A trio of top TV shows from Leicester’s favourite son Sir David Attenborough are to grace our screens next year.
The veteran broadcaster and naturalist, who grew up in the city, is loved all over the world, with each new series of his eagerly anticipated by viewers.
The good news for fans is that next year looks set to be a bumper year for Attenborough documentaries.
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The first, which is out in a matter of days, has been described as a “passion project” for Sir David.
The Green Planet, which begins airing from Sunday, January 9, is a five-part landmark series that uses pioneering new filmmaking technology and the very latest science to give an unrivalled experience into the life of plants.
Capitalising on new developments in robotics, the series will deploy moving time-lapse, super-detail thermal cameras as well as deep-focus ‘frame-stacking’ and ultra-high-speed cameras to travel beyond the capabilities of the human eye and make visible the hidden life of the green planet.
Billed as ‘Planet Earth from the perspective of plants’, each episode will see Sir David travel the world to explore the extraordinary ways in which plants have learnt to survive and thrive in almost every environment.
It’s a journey that will see the 95-year-old venture to the rainforests of the tropics to the wildernesses of the frozen north.
Earlier this year, Sir David gave an advanced screening of the series at the COP26 conference in Glasgow – an event where he warned world leaders that they needed to ‘act now’ to avoid a climate crisis.
“For years plant life has been largely ignored when talking about climate change, but as viewers will see from watching the series, the green ecosystem is at the heart of all life on earth and thus it’s vital that we tackle biodiversity and climate change together,” Sir David said of the series.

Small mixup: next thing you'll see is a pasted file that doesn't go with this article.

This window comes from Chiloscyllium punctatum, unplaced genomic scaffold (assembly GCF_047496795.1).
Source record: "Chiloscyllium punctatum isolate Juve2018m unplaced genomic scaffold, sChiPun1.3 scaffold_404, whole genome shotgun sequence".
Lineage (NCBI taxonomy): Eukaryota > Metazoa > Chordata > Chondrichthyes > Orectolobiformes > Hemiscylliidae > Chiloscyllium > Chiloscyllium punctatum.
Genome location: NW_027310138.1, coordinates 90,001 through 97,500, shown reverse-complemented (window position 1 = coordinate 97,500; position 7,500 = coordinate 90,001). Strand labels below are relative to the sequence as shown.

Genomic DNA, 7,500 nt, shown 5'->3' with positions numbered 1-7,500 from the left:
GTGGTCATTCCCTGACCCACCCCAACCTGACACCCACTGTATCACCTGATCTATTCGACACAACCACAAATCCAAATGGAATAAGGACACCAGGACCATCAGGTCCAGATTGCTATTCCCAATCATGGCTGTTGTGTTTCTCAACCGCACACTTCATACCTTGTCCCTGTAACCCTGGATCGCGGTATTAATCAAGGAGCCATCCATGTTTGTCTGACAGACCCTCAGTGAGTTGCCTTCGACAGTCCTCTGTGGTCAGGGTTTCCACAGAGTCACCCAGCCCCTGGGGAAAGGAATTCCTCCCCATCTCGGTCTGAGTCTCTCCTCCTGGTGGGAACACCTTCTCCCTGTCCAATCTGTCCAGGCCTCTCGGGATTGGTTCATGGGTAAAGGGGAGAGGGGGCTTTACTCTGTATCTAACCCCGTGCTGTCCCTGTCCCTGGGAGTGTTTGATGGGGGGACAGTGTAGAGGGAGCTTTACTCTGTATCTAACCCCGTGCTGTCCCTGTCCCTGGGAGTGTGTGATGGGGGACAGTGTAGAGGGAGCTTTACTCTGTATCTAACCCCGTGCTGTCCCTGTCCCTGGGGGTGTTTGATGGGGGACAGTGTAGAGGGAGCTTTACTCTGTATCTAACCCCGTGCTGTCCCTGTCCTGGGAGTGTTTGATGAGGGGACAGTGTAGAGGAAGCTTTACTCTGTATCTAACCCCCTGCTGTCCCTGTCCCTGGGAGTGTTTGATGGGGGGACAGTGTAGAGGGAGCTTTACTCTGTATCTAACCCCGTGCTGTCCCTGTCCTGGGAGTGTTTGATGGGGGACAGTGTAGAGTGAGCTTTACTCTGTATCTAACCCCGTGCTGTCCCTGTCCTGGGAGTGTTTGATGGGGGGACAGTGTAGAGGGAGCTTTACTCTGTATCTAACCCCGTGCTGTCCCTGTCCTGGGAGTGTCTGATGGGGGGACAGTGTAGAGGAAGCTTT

Later in the year, he will return to our screens once more on BBC One for the second series of Dynasties.
Four years on from the first series which captivated more than eight million viewers in the UK, Dynasties II will see four new episodes devoted to families and leaders within groups of elephants, cheetahs, pumas, and hyena.
Each episode will delve deep into the lives of the groups, with every group having a leader in its own right.
For Angelina, the matriarch elephant, she-cheetah Kali, Rupestre the puma and hyena clan-leader Suma, they are all confronted by a rapidly changing world with relentless competition for dwindling resources that stacks perilous odds against them.
Jack Bootle, head of Commissioning, Science and Natural History at the BBC, said the series would be “gripping”.
“Dynasties II will be a gripping look at the lives of four remarkable wild animals as they struggle to build a family against the odds,” he said. “With characters you fall in love with, and genuine life-and-death stakes, this will be a series every bit as thrilling as the greatest drama.”
A transmission date for Dynasties II is currently unknown.
Finally, the third and perhaps most eagerly awaited series of them all, is the third part in the trilogy of Planet Earth series.
Seen as a key piece of the BBC’s Centenary celebrations in 2022, Planet Earth III is described as “the most ambitious natural history landmark ever undertaken” by the BBC.
Taking audiences to stunning new landscapes and showcasing jaw-dropping newly-discovered behaviours, the series will also follow the intense struggles of some of the planet’s most amazing animals.
Across eight episodes, the advances in technology from the second series in 2016 will see the show’s team take viewers from the highest mountains to the deepest oceans, from the darkest caves to the hottest deserts.
An air date for the series is as of yet unknown, but producers and Sir David have promised that Planet Earth III will “not only reveal the greatest wonders of life on earth, but will also show the new challenges faced in the 21st Century by the animals and plants with which we share on our increasingly fragile planet.”
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